Major airlines cancel thousands of flights due to East Coast blizzard
Major airlines cancelled thousands of flights scheduled to come into and out of the East Coast of the United States as a potentially historic blizzard is expected to dump as much as three feet of snow and snarl transportation for tens of millions of people.
The National Weather Service issued a blizzard warning for New York City and surrounding areas beginning 1 p.m. ET on Monday, and warned of two days of winter storms across the East Coast, from Pennsylvania to Maine.
“This could be the biggest snowstorm in the history of this city,” New York Mayor Bill de Blasio said.
Flight-tracking website FlightAware.com noted in a social media post Monday morning that around 4,000 flights have been cancelled for Monday and Tuesday. The post also said that almost all New York City flights will be cancelled Tuesday.
American Airlines Group (AAL) canceled all late afternoon and evening flights scheduled for Monday from the New York area, Philadelphia and Boston, spokeswoman Andrea Huguely said.
The cancellations affect flights of American Airlines, US Airways and all regional partners, Huguely said in an email. The company plans to resume operations “as soon as it is safe to do so,” she said.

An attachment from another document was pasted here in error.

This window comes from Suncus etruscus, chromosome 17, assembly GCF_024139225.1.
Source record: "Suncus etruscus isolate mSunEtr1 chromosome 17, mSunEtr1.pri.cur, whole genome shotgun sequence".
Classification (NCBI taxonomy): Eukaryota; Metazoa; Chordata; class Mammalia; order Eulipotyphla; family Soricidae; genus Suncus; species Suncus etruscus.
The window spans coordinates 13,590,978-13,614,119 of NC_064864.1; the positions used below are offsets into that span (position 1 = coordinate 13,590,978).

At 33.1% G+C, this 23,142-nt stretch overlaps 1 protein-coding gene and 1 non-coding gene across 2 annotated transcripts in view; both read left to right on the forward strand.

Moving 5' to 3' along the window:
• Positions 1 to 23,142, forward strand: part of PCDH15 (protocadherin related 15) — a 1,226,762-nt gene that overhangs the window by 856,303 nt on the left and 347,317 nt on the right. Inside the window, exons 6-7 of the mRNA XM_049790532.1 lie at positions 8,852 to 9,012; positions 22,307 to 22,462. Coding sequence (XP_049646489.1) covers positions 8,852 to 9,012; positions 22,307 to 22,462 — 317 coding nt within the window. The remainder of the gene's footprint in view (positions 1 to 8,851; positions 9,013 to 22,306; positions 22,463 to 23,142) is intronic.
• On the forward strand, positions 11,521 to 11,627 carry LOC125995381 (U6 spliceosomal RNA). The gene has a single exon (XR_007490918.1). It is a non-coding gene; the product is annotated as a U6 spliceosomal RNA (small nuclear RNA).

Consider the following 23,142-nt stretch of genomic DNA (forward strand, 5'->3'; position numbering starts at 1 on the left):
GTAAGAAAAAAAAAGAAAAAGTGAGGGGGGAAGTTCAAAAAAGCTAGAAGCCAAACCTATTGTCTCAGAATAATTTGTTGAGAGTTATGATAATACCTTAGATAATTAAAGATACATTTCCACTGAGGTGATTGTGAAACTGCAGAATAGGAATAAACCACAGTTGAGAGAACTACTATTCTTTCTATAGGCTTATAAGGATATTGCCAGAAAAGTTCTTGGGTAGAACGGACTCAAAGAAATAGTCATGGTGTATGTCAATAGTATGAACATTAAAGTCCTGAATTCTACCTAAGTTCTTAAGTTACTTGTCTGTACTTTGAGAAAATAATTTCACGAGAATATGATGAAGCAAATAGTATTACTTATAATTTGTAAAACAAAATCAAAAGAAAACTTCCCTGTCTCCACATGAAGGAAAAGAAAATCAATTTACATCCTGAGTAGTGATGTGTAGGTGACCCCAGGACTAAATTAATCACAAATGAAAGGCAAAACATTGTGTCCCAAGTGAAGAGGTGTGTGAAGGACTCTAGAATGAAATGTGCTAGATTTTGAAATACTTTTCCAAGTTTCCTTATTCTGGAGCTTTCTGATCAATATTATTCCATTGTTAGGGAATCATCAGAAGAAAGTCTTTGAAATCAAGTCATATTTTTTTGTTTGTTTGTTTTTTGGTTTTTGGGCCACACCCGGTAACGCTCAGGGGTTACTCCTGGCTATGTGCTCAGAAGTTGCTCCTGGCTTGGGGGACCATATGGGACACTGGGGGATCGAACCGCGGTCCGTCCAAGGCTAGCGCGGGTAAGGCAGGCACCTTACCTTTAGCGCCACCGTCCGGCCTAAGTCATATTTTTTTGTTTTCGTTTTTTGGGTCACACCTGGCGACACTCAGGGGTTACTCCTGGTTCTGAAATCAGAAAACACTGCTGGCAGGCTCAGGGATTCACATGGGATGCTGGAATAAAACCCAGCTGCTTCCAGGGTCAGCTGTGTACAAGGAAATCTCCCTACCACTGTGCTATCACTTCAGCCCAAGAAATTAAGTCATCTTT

As of early Monday afternoon, the company had canceled 626 flights that were scheduled for Monday and 970 scheduled for Tuesday, she said.
Delta Air Lines (DAL) said on Sunday it planned to cancel 600 flights because of the blizzard warning, while United Airlines (UAL) said it will cancel all Tuesday flights at airports in New York, Boston and Philadelphia. Beginning on Monday night, the carrier will limit operations at Newark, LaGuardia and John F. Kennedy airports in the New York area, a spokeswoman said.
Southwest Airlines (LUV) said Sunday evening it would cancel more than 130 of 3,410 flights scheduled for Monday due to the storm, an increase from its earlier plan to cancel about 20 flights.
Nearly all of the major U.S. carriers have waived the change fee for customers flying from affected cities during the storm, reported USA Today earlier Monday.
The Greater New York Taxi Association, an organization of taxi operators in New York City, said its members will offer free taxi rides to emergency workers unable to get to work and the elderly who might be stranded by the snow.